Firing rate adaptation affords place cell theta sweeps, phase precession and procession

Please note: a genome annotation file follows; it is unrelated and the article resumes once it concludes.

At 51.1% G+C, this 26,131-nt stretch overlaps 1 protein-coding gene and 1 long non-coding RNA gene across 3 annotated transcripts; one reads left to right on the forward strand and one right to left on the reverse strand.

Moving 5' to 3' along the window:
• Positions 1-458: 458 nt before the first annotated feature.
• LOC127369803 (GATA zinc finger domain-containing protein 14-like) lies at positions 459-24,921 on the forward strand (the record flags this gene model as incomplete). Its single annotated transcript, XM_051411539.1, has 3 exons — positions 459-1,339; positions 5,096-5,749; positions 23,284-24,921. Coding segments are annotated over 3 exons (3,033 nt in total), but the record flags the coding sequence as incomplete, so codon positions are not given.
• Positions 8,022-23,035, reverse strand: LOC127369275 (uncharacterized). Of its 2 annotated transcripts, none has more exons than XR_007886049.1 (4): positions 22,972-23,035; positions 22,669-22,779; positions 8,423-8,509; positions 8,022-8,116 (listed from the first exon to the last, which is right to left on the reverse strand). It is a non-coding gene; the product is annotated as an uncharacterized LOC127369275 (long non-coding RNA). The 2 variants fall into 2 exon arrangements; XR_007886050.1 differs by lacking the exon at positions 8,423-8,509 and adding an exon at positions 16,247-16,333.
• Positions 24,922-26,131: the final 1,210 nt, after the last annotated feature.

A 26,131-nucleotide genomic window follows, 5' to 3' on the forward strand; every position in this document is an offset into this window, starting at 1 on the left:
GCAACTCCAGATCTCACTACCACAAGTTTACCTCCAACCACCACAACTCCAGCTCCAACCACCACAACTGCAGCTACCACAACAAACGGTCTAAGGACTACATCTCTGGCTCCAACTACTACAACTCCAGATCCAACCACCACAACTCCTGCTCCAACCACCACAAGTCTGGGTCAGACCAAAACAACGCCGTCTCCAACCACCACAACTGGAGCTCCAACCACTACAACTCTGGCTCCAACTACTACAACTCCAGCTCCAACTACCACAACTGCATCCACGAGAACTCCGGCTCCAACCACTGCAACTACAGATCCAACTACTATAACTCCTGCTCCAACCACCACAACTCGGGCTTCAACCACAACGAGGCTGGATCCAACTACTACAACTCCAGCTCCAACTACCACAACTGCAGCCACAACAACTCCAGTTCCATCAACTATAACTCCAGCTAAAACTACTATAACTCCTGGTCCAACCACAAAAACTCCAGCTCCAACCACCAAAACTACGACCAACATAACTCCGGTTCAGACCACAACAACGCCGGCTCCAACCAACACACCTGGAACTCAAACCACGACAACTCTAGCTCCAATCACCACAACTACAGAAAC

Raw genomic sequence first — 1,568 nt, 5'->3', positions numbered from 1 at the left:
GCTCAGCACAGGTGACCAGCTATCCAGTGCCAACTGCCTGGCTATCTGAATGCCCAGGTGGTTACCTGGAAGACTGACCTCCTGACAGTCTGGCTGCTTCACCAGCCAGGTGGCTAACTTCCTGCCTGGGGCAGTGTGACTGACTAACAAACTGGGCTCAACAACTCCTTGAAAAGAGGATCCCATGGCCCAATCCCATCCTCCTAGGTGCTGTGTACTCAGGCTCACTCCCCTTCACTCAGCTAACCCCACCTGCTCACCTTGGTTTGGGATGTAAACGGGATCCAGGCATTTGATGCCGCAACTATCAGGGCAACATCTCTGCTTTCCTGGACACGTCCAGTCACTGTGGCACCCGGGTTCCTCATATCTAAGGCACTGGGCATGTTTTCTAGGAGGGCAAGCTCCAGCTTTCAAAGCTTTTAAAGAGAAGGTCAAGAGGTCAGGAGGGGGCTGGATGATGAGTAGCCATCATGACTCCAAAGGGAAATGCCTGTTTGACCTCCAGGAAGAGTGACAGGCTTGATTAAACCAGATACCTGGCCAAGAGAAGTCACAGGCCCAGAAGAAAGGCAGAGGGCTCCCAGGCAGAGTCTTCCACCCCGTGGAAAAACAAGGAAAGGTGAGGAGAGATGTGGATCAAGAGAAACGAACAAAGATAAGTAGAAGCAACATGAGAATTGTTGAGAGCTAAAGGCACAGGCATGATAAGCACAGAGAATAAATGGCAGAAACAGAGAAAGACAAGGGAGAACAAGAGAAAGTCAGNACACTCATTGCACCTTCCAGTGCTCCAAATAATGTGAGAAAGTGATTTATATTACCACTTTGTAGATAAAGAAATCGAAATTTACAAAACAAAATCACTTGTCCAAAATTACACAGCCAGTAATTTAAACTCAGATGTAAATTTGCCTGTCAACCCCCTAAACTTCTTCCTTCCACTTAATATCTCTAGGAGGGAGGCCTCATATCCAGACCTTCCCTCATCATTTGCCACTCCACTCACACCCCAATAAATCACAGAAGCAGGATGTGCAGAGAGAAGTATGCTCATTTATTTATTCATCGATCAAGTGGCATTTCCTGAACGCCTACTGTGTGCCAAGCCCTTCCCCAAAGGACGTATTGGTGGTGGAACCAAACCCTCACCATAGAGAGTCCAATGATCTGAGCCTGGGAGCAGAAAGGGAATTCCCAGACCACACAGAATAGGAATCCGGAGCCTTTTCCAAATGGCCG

Hippocampal place cells in freely moving rodents display both theta phase precession and procession, which is thought to play important roles in cognition, but the neural mechanism for producing theta phase shift remains largely unknown. Here we show that firing rate adaptation within a continuous attractor neural network causes the neural activity bump to oscillate around the external input, resembling theta sweeps of decoded position during locomotion. These forward and backward sweeps naturally account for theta phase precession and procession of individual neurons, respectively. By tuning the adaptation strength, our model explains the difference between “bimodal cells” showing interleaved phase precession and procession, and “unimodal cells” in which phase precession predominates. Our model also explains the constant cycling of theta sweeps along different arms in a T-maze environment, the speed modulation of place cells’ firing frequency, and the continued phase shift after transient silencing of the hippocampus. We hope that this study will aid an understanding of the neural mechanism supporting theta phase coding in the brain.

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